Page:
CRA BASICS, TIPS AND CAREER DEVELOPMENT FOR ENTRY LEVEL CLINICAL RESEARCH ASSOCIATES OR THOSE INTERESTED IN BECOMING CLINICAL RESEARCH ASSOCIATES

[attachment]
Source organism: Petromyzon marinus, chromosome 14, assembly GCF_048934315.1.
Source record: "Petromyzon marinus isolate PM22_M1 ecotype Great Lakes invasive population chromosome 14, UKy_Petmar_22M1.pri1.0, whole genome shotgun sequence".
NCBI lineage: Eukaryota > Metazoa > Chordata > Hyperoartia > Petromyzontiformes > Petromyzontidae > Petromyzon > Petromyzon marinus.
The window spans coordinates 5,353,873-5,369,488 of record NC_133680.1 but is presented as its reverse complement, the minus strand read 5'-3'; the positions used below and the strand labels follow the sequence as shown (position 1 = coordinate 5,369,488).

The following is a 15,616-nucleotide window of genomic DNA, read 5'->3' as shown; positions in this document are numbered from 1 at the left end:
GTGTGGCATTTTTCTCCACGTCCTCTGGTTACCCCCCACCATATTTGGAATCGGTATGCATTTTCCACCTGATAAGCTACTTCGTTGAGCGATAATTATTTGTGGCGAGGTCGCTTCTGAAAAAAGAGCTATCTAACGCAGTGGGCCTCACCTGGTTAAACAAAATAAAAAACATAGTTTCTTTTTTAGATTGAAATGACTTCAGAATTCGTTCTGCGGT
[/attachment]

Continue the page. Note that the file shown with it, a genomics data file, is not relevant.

1. You will not always be there for your family Face it this is the most important one. You will not always be there for birthdays, first milestones or every dinner. If you are single this may not be a problem but if you have kids especially very small ones this might be the hardest pill to swallow. Sure you can schedule some of your visits around these events like birthdays but what about unplanned events like first words, steps ect. That is a huge sacrifice you will have to be ready to make. 2. You will not always be working in the best facilities You will not always be working in a glamorous medical practice. You will at times be in a small cramped room within a physician’s office with very little space to do your work. I once worked in an office where the air conditioning was kept so high (in the winter) I had to go out to buy a second jacket. There have been other times where I was in a dark basement where I had to request extra light to review CRF. 3. You are responsible for your work 24/7 This is not a 9 to 5 job. Sites will be calling you on your company cell phone all the time with questions about the study and other random request that you need to be ready to help them with! 4. The pay may not be worth it Although you are compensated well, depending on the month or even year it may not be worth it. Let’s say you are putting in 80 hours per week including travel and time on calls with sites during off hours. If you are a salaried employee you are not going to be compensated for that additional time. 60 hours should be expected but more than 60 is more common. Be prepared to find that you are being underpaid. At my company I am given comp time (additional vacation days) only when I am traveling on the weekend. 5. You may not work well independently This is a solo job. Of course you have the rest of your peers and manager to assist you with questions, but for the most part you are on your own. If you cannot solve problems and think critically this is not the job for you. 6. Downsizing may be an issue Due to the high cost of running a clinical trial. The trend has been for pharmaceutical companies to hire Clinical Research Organizations/ Contract Research Organizations (CROs) and freelance contract CRAs for their trials on an as needed basis. This means that if you are a CRA at a big pharmaceutical company your job is not as secure as if you were a CRA at a CRO. 7. The places you travel to do get boring You may have loooved LA the first time you went but then you went to LA every 6 weeks by the 3rd time it got old. That’s how it always is. You will be going to these places all the time. My tip to you is don’t rush and do everything on the first visit. Take your time and explore slowly each time you go to each place. You may also be going to places in the outskirts of major cities. These place seem to have little to offer at first but dig deeper and you may find really interesting people and entertainment you might not have known existed. 8. You may not have time to experience the places you go! Sure you went to LA. But the by the time you were finished at the site you had a huge monitoring report to complete because the site was a nightmare. You also had several emails to respond to and voice-mails to return. You don’t have any time to explore LA because your flight is at 6:00AM the next morning and you need to be back at the office for a meeting in the afternoon. This is all too real reality. Going to new places is not the same as experiencing new places! 9. New study’s and policies high turnover and revised SOPs make “getting the hang of things” almost impossible You will almost always be in transition. If you are a person that likes to learn the job, do it, and then go home, this is not the job for you. Be ready because there are always new protocols to learn, new SOPS being written, new personnel to meet and new training to be finished. It’s an ever-changing industry which for me is great but that may not be the case for you. 10. This is the corporate world so you will have to deal with some level of bureaucracy Politics, Politics, Politics. This is my least favorite thing about this job. There is really no way around it. You just have to learn how to maneuver while keeping your own integrity. That goes for every profession not just as a CRA.
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